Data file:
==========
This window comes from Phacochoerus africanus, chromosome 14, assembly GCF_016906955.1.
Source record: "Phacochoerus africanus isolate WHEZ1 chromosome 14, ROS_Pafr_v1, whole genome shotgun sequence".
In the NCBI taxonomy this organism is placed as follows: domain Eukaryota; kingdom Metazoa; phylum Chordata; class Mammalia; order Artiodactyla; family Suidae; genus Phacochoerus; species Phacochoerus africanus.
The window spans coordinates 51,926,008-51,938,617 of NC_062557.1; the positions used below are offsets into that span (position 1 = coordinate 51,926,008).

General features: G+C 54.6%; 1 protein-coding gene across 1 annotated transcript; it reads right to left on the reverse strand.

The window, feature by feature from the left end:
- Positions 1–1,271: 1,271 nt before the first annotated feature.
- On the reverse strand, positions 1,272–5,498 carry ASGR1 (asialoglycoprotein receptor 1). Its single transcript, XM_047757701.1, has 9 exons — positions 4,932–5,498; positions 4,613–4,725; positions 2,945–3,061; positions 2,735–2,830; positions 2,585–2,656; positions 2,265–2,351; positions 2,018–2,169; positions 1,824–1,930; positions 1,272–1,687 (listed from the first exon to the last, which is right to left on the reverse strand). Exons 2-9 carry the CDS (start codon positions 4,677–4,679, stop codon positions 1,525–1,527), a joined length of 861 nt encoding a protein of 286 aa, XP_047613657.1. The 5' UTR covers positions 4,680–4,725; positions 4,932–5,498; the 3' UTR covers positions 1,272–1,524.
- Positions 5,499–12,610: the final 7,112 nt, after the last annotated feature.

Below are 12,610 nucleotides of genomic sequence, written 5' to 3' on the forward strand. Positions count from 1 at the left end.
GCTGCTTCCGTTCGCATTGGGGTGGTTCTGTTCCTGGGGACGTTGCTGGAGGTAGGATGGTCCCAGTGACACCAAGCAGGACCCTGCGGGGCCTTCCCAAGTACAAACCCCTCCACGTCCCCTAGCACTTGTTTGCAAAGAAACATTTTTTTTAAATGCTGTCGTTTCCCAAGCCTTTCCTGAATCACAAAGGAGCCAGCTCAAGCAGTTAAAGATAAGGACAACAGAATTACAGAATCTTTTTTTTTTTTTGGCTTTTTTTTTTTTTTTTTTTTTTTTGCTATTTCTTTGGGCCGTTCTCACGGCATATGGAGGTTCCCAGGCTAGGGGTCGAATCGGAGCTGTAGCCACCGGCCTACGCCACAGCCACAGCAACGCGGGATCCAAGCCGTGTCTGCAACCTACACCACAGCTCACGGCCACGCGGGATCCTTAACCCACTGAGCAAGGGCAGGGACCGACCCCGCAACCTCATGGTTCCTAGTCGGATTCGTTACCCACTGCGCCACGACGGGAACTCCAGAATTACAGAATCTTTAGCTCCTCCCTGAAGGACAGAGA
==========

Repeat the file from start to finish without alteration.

This window comes from Phacochoerus africanus, chromosome 14, assembly GCF_016906955.1.
Source record: "Phacochoerus africanus isolate WHEZ1 chromosome 14, ROS_Pafr_v1, whole genome shotgun sequence".
In the NCBI taxonomy this organism is placed as follows: domain Eukaryota; kingdom Metazoa; phylum Chordata; class Mammalia; order Artiodactyla; family Suidae; genus Phacochoerus; species Phacochoerus africanus.
The window spans coordinates 51,926,008-51,938,617 of NC_062557.1; the positions used below are offsets into that span (position 1 = coordinate 51,926,008).

General features: G+C 54.6%; 1 protein-coding gene across 1 annotated transcript; it reads right to left on the reverse strand.

The window, feature by feature from the left end:
- Positions 1–1,271: 1,271 nt before the first annotated feature.
- On the reverse strand, positions 1,272–5,498 carry ASGR1 (asialoglycoprotein receptor 1). Its single transcript, XM_047757701.1, has 9 exons — positions 4,932–5,498; positions 4,613–4,725; positions 2,945–3,061; positions 2,735–2,830; positions 2,585–2,656; positions 2,265–2,351; positions 2,018–2,169; positions 1,824–1,930; positions 1,272–1,687 (listed from the first exon to the last, which is right to left on the reverse strand). Exons 2-9 carry the CDS (start codon positions 4,677–4,679, stop codon positions 1,525–1,527), a joined length of 861 nt encoding a protein of 286 aa, XP_047613657.1. The 5' UTR covers positions 4,680–4,725; positions 4,932–5,498; the 3' UTR covers positions 1,272–1,524.
- Positions 5,499–12,610: the final 7,112 nt, after the last annotated feature.

Below are 12,610 nucleotides of genomic sequence, written 5' to 3' on the forward strand. Positions count from 1 at the left end.
GCTGCTTCCGTTCGCATTGGGGTGGTTCTGTTCCTGGGGACGTTGCTGGAGGTAGGATGGTCCCAGTGACACCAAGCAGGACCCTGCGGGGCCTTCCCAAGTACAAACCCCTCCACGTCCCCTAGCACTTGTTTGCAAAGAAACATTTTTTTTAAATGCTGTCGTTTCCCAAGCCTTTCCTGAATCACAAAGGAGCCAGCTCAAGCAGTTAAAGATAAGGACAACAGAATTACAGAATCTTTTTTTTTTTTTGGCTTTTTTTTTTTTTTTTTTTTTTTTGCTATTTCTTTGGGCCGTTCTCACGGCATATGGAGGTTCCCAGGCTAGGGGTCGAATCGGAGCTGTAGCCACCGGCCTACGCCACAGCCACAGCAACGCGGGATCCAAGCCGTGTCTGCAACCTACACCACAGCTCACGGCCACGCGGGATCCTTAACCCACTGAGCAAGGGCAGGGACCGACCCCGCAACCTCATGGTTCCTAGTCGGATTCGTTACCCACTGCGCCACGACGGGAACTCCAGAATTACAGAATCTTTAGCTCCTCCCTGAAGGACAGAGA